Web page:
# A module containing the function that determines the port number
# based on a node name.
defmodule Epmdless do
  def dist_port(name) when is_atom(name) do
    dist_port Atom.to_string name
  end

  def dist_port(name) when is_list(name) do
    dist_port List.to_string name
  end

  def dist_port(name) when is_binary(name) do
    # Figure out the base port.  If not specified using the
    # inet_dist_base_port kernel environment variable, default to
    # 4370, one above the epmd port.
    base_port = :application.get_env :kernel, :inet_dist_base_port, 4370

    # Now, figure out our "offset" on top of the base port.  The
    # offset is the integer just to the left of the @ sign in our node
    # name.  If there is no such number, the offset is 0.
    #
    # Also handle the case when no hostname was specified.
    node_name = Regex.replace ~r/@.*$/, name, ""
    offset =
      case Regex.run ~r/[0-9]+$/, node_name do
    nil ->
      0
    [offset_as_string] ->
      String.to_integer offset_as_string
      end

    base_port + offset
  end
end

defmodule Epmdless_dist do

  def listen(name) do
    # Here we figure out what port we want to listen on.

    port = Epmdless.dist_port name

    # Set both "min" and "max" variables, to force the port number to
    # this one.
    :ok = :application.set_env :kernel, :inet_dist_listen_min, port
    :ok = :application.set_env :kernel, :inet_dist_listen_max, port

    # Finally run the real function!
    :inet_tcp_dist.listen name
  end

  def select(node) do
    :inet_tcp_dist.select node
  end

  def accept(listen) do
    :inet_tcp_dist.accept listen
  end

  def accept_connection(accept_pid, socket, my_node, allowed, setup_time) do
    :inet_tcp_dist.accept_connection accept_pid, socket, my_node, allowed, setup_time
  end

  def setup(node, type, my_node, long_or_short_names, setup_time) do
    :inet_tcp_dist.setup node, type, my_node, long_or_short_names, setup_time
  end

  def close(listen) do
    :inet_tcp_dist.close listen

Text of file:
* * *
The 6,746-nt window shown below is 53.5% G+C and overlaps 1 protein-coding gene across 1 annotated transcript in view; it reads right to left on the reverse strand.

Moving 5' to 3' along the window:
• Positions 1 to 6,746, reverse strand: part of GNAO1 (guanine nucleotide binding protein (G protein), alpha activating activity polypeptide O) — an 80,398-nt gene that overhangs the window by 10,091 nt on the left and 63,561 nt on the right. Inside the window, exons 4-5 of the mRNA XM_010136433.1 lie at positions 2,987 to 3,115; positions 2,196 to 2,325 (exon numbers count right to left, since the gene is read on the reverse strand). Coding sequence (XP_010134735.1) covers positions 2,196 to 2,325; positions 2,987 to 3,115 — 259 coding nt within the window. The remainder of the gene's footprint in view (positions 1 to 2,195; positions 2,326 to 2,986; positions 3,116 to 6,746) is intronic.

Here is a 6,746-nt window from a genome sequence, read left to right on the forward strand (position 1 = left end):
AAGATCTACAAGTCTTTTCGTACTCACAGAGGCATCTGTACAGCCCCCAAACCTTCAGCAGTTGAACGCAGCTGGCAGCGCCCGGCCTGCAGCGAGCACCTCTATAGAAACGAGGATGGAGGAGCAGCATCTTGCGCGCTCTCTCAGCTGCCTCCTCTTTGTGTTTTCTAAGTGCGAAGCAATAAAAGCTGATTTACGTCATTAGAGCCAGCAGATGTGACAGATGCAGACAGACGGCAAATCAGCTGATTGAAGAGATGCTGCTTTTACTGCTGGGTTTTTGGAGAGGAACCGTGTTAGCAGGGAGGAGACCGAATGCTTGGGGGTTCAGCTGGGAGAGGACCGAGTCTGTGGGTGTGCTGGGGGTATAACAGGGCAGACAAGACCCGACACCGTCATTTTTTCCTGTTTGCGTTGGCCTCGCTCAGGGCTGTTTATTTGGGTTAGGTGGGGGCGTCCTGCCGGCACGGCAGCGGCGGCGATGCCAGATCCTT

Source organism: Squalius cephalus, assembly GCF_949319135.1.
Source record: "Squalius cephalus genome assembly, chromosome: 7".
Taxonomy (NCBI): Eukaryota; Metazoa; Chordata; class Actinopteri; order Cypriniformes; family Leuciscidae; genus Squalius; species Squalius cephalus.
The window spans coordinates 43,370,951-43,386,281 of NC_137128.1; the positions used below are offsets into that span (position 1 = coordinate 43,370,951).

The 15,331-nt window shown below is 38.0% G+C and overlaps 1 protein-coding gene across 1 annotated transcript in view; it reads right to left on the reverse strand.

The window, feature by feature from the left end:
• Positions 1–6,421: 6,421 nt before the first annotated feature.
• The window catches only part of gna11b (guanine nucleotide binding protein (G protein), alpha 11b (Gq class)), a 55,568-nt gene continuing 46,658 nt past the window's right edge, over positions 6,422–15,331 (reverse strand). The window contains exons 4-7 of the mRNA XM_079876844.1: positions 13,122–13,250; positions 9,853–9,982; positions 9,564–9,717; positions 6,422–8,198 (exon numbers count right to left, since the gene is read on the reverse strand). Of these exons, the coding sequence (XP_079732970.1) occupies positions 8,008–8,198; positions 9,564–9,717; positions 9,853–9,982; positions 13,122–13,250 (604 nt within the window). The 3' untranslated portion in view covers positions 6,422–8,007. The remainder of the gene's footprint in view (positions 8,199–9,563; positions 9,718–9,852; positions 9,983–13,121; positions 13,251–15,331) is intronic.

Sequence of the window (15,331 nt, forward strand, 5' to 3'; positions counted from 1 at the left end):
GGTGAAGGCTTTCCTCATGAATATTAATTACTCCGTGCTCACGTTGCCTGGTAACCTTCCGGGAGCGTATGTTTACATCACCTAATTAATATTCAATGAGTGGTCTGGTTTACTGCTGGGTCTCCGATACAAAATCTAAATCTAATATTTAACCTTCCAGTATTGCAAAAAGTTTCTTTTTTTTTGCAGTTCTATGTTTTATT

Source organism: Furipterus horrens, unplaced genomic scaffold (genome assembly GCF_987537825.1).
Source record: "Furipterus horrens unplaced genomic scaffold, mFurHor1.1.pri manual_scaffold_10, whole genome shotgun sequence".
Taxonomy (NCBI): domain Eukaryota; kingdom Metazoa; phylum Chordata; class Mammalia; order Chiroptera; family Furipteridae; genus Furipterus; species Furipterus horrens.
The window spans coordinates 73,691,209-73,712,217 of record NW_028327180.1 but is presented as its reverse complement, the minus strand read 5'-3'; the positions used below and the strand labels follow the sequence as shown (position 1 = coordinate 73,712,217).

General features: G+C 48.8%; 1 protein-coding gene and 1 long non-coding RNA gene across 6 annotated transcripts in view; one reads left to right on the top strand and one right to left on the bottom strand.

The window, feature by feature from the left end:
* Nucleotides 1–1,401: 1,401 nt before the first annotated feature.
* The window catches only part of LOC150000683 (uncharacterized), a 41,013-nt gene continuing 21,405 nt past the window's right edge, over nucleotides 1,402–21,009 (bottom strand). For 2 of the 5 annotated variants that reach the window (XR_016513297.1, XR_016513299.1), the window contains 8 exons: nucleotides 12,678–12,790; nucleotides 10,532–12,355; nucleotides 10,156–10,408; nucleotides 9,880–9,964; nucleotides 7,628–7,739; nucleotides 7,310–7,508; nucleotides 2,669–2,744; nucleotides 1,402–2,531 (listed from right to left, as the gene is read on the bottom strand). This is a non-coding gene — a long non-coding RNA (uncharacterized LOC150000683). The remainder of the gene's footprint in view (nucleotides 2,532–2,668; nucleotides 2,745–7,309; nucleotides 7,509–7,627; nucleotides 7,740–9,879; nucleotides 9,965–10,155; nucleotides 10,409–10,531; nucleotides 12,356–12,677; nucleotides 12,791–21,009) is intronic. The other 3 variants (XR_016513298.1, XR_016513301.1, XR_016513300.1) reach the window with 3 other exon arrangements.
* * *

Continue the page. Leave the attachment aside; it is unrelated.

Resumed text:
end

  def childspecs do
    :inet_tcp_dist.childspecs
  end
end

defmodule Epmdless_epmd_client do
  # erl_distribution wants us to start a worker process.  We don't
  # need one, though.
  def start_link do
    :ignore
  end

  # As of Erlang/OTP 19.1, register_node/3 is used instead of
  # register_node/2, passing along the address family, 'inet_tcp' or
  # 'inet6_tcp'.  This makes no difference for our purposes.
  def register_node(name, port, _family) do
    register_node(name, port)
  end

  def register_node(_name, _port) do
    # This is where we would connect to epmd and tell it which port
    # we're listening on, but since we're epmd-less, we don't do that.

    # Need to return a "creation" number between 1 and 3.
    creation = :rand.uniform 3
    {:ok, creation}
  end

  def port_please(name, _ip) do
    port = Epmdless.dist_port name
    # The distribution protocol version number has been 5 ever since
    # Erlang/OTP R6.
    version = 5
    {:port, port, version}
  end

  def names(_hostname) do
    # Since we don't have epmd, we don't really know what other nodes
    # there are.
    {:error, :address}
  end
end

 

When starting Elixir, we need to pass some of the parameters with --erl in order for them to make it through:

iex --erl "-proto_dist Elixir.Epmdless -start_epmd false -epmd_module Elixir.Epmdless_epmd_client" --sname foo3

 

Let's try to ping the two Erlang nodes we started earlier:

iex(foo3@poki-sona-sin)1> Node.ping :"foo1@poki-sona-sin"
:pong
iex(foo3@poki-sona-sin)2> Node.ping :"foo2@poki-sona-sin"
:pong

 

All connected, and no epmd in sight!

Conclusion

 

This is just one possible scheme for Erlang distribution without epmd; I'm sure you can come up with something else that fits your requirements better. I hope the example code above proves useful as a guide!